• Street-use permit: This permit covers anything that may be taking up space on a public street. This could include having to place a dumpster in the street, reserving the area in front of the house for concrete work, or even parking trucks for an extended time for deliveries. If you don’t get one, neighbors may call and report you, then the police could come and give you a stop work order.

When Should I Apply for a Building Permit? How Long Does It Usually Take to Receive it?

First, you must account for the prep work that needs to be done before you can even submit for a permit – i.e., construction-ready drawings, electrical plan, etc. The simple answer is that you should apply for your permits as early as possible. Most jurisdictions have a backlog, and it can take a long time for the offices to go through full plan review and approve your permits. The pandemic made this backlog even longer. Generally, it could take 3 -12 months to get a building permit approved depending on the complexity of the project.

How Much Does a Building Permit for a House Cost?

The cost of your permit is a valuation of the cost of construction, size, complexity, and how long the application review will take. If the contractor is doing the application for you, they can deduct management fees, so it's just a hard cost of labor and materials. Most jurisdictions have a publicly available building permit calculator. For example, SDCI provides an excel sheet to estimate your fees. A single-story project, with a work value of $100,000 estimates the total value of your project to be $252,340. Further calculation shows that the fees due for total plan review and permit would be around $4,475.

front porch framing

Do Building Permits Expire?

Yes, building permits expire. A Seattle building permit is good for about 18 months and can be renewed in 1-year increments for additional (reduced cost) fees. If you let the permit lapse, you have to get an entirely new permit and repay all the original fees.

Common Problems to Avoid

Oftentimes homeowners will try to submit for their permits and they find the local jurisdiction comes back with required revisions. These changes could be to the building permit, the plan set, or information that is missing, and clarification is needed. Common corrections typically come from human error or missing information, like a smoke detector not being listed where it should be. These revision requests get returned to the homeowner and they have a short window of time to make the corrections and return them, otherwise, the application gets kicked out and goes to the back of the line.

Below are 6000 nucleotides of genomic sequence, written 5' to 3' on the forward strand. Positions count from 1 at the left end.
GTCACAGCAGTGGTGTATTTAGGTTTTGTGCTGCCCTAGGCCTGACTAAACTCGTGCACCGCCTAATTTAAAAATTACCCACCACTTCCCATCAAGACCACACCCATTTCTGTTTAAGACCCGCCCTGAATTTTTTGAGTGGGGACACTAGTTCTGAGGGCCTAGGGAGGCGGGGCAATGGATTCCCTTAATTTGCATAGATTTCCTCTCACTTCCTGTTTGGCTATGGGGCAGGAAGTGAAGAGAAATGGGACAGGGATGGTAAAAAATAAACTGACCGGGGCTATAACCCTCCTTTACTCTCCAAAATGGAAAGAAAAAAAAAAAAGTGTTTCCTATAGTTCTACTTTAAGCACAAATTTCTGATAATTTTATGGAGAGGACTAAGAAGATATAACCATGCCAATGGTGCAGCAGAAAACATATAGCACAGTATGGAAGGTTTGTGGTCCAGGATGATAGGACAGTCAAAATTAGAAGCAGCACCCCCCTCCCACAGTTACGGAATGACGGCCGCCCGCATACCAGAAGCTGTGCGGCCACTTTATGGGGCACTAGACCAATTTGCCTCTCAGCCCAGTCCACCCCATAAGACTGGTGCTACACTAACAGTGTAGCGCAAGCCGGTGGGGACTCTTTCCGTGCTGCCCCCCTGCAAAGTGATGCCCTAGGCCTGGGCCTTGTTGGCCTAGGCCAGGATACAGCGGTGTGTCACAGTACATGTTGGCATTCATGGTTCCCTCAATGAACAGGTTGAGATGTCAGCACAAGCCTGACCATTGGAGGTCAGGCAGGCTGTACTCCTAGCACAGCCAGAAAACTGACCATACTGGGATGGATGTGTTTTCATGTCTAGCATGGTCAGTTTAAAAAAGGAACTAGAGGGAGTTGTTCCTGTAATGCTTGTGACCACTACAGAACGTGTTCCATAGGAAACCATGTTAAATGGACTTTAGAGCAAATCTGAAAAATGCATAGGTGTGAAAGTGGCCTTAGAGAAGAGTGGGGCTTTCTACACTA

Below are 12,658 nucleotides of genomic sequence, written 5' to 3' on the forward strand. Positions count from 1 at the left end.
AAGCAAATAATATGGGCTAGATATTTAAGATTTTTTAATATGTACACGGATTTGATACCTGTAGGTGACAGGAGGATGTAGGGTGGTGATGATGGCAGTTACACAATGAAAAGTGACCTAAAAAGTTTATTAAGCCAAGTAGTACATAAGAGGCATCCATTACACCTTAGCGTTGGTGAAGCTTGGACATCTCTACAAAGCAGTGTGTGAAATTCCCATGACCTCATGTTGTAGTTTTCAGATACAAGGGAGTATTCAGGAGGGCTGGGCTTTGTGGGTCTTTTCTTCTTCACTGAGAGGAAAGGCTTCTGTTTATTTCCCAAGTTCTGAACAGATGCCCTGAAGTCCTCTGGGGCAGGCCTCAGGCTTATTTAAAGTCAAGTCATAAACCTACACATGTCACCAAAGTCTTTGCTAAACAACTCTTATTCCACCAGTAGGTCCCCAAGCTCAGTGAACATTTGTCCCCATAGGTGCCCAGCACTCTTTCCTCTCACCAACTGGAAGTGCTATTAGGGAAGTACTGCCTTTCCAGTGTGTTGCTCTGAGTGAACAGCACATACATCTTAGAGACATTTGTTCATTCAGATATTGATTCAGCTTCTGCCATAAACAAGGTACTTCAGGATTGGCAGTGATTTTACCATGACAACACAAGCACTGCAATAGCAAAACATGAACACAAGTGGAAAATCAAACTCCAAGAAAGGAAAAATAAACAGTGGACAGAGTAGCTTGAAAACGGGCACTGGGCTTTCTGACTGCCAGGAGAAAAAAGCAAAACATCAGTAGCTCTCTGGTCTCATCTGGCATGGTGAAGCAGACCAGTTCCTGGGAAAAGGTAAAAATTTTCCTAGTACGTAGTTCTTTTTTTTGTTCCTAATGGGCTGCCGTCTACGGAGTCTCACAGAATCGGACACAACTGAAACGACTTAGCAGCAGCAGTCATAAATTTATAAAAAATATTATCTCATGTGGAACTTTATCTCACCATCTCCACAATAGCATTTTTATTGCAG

Sometimes the plan examiner makes a mistake. For example, if your neighbor has an older home with a different front setback line, then you can match it (unless you have a corner lot). The examiner may not be thinking about this exception to the rule and mark your plans with a setback violation.

Working with an experienced contractor who knows the rules and can provide additional suggestions to handle challenges saves the homeowner time and stress. It’s not uncommon for plan reviewers to make mistakes, and if you worked with a contractor to get the permits, the contractor can catch these errors before submitting the application. Working with a contractor makes things easier & faster.

Don’t Try This at Home

Getting the right permits for your project can be a very complicated process, and unless you are a professional in the building industry, it’s not in your best interest to do it yourself. It takes years of knowledge and research through volumes of information to fully understand all the code requirements in getting a building permit. It’s not information that’s easily absorbed by someone who doesn’t have experience. Work with a building team who knows what they’re doing to save time, money, and sanity.

There are many details that go into a home renovation. As an aid, we have put together a guide that will help you prepare for a successful home renovation. Download the eBook, "The Homeowner’s Guide to Planning a Remarkable Renovation."

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Marin Ryles

About Marin Ryles

With an educational background in Marketing and Communications, Marin loves to write and find new ways to connect with our clients and followers.